The Royals are counting down to final cuts and should have a 25-man roster done by Friday. Ten spots on the roster are set - Lorenzo Cain, Christian Colon, Alcides Escobar, Alex Gordon, Eric Hosmer, Omar Infante, Kendrys Morales, Mike Moustakas, Paulo Orlando, and Salvador Perez. The eleventh spot - backup catcher - will either be Drew Butera or Tony Cruz. Ned Yost has indicated that Reymond Fuentes likely has a spot on the team and could even start in right field.
The club is still debating whether or not to carry 12 pitchers. With all the off-days early in the season, the team is likely to skip Kris Medlen's turn in the rotation and use him as a reliever. That would mean they would only need 11 pitchers, and could carry as many as 14 hitters. That leaves one, maybe two spots left on the team with Cody Decker, Terrance Gore, Whit Merrifield, and Travis Snider all a possibility to break north with the club. Let's look at how the Royals might fill their roster.
The 29-year old right-hander signed with the Royals as a minor league free agent this past winter. While Decker may be the most interesting man in baseball off-the-field, the former Padre has shown some pop in his career. Decker hit 21 home runs for AAA El Paso last year, and has 154 career home runs in his seven seasons in the minors. Decker has the ability to draw free passes with a 10.1% walk rate in his career, although it remains to be seen what he can do against Major League pitching. Decker went hitless in eleven plate appearances in his Major League debut last fall for the Padres. However he has had an impressive spring with the Royals, tying for the team lead with three home runs.
He has gotten the attention of Ned Yost not only with his bat but with his positional versatility.
"He came in early with the catchers and caught. He could be a big-time emergency catcher. He's very proficient. He can play third. He is not as polished at all positions as Merrifield is, but he can play all positions."
Decker has played primarily first base in the minor leagues, but has played 50 games in left field, 47 games at third, 23 at catcher, and has even pitched in two games. He is not currently on the 40-man roster, so someone else would have to be removed to make room for Decker.
Gore would be on the team for one reason only - speed. He likely won't be allowed near a bat, and it is unlikely he will even need a glove. Ned Yost likes the idea of using Gore as a strategic pinch-running option to win ballgames early in the season.
"You like to have a guy that you can come off the bench with a bat and win a ballgame for you," Yost said. "(When you’re) in a tie game or you’re down one, and you want that big bat off the bench, well, Gore, with his legs, it’s like having a big bat come off the bench. You can pinch run, he can steal second. He can score on any base hit. He can steal third. He can score on a sacrifice fly."
Gore is an unbeliveably fast baserunner, and the Royals have used him as a strategic pinch-runner in each of the last two seasons. He has not disappointed, with 12 stolen bases in 13 tries, the only unsuccessful steal being when he popped off the bag for a milisecond in the 2015 ALDS. Gore is also already on the 40-man roster, and has options remaining, so keeping him on the Major League roster for two weeks while Jarrod Dyson is out would not require any roster maneuverings.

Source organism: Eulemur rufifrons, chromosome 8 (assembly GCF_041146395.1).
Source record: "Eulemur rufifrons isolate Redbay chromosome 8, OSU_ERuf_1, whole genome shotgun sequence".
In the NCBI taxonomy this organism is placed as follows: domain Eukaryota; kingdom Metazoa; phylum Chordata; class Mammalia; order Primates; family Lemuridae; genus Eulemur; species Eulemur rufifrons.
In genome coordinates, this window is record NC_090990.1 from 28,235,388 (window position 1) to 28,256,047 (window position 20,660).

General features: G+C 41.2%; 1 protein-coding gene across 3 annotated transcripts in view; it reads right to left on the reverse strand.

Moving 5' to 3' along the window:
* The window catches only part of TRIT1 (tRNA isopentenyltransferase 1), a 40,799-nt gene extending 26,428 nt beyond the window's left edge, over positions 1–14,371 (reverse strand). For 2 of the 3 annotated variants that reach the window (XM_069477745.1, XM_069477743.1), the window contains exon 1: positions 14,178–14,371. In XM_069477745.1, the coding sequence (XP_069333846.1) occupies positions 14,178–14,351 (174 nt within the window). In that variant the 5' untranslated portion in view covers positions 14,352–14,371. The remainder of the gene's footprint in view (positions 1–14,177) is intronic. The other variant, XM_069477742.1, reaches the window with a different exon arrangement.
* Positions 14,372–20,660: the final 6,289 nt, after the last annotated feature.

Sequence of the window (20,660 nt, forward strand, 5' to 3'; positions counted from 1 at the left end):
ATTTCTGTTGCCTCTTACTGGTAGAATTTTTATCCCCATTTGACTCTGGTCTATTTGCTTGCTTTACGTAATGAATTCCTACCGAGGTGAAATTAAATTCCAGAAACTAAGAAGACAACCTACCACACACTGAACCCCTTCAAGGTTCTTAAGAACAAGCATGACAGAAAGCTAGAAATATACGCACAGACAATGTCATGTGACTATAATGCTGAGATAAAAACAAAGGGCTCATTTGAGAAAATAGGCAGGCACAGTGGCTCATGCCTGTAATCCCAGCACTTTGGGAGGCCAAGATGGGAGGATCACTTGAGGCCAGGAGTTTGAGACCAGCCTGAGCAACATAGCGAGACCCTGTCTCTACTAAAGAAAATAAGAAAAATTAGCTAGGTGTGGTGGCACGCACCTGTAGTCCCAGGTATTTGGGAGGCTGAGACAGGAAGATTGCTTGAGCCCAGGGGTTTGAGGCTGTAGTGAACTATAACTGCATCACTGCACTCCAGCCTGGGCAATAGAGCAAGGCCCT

Whit has been one of the most impressive players in camp, although we can take spring training stats with a grain of salt. Merrifield brings speed and positional versatility, with an ability to play in the outfield and middle infield positions. As a hitter, Merrifield has been rather underwhelming in the minor leagues, and he is coming off one of his worst seasons as a professional, hitting .265/.317/.364 for Omaha last year. At age 27, Merrifield is not likely to have much upside left to improve with the bat.
Still, he has held his own defensively, and his ability to play capably all over the field may be all that is required from a 25th man on a roster. Under Ned Yost, the Royals are not likely to pinch-hit much, so a speedy utility man may have more value to this roster than a bat capable of producing power. Ned Yost captures what Merrifield brings to the table:
"You just kind of appreciate more his ability to be a super-utility guy. He can play all outfield positions, very solidly. (He can play) all infield positions."
Merrifield is not on the 40-man roster, so he would need to be added to make the club.
Snider has the most Major League experience out of all of these candidates, spending seven years with the Blue Jays, Orioles, and Pirates. The left-hander was signed as a minor league free agent, so he would have to be added to the 40-man roster if he were to make the club. Once one of the top prospects in the game, Snider has settled into the role of a power bat off the bench. He has always been a low-average hitter however, and has a career line of .244/.311/.399 in 630 career games.
Snider was a valuable reserve player for the playoff-bound 2014 Pirates. However he slumped last year and ended up being demoted to the minor leagues, ending the year hitting .232/.313/.350 in 265 big league plate appearances. He is an average defender, capable of playing both corner outfield positions. Snider does not have a big platoon split, so he is not too vulnerable against left-handed pitchers.
Here are the ZIPS 2016 projections for the bench options, according to Fangraphs.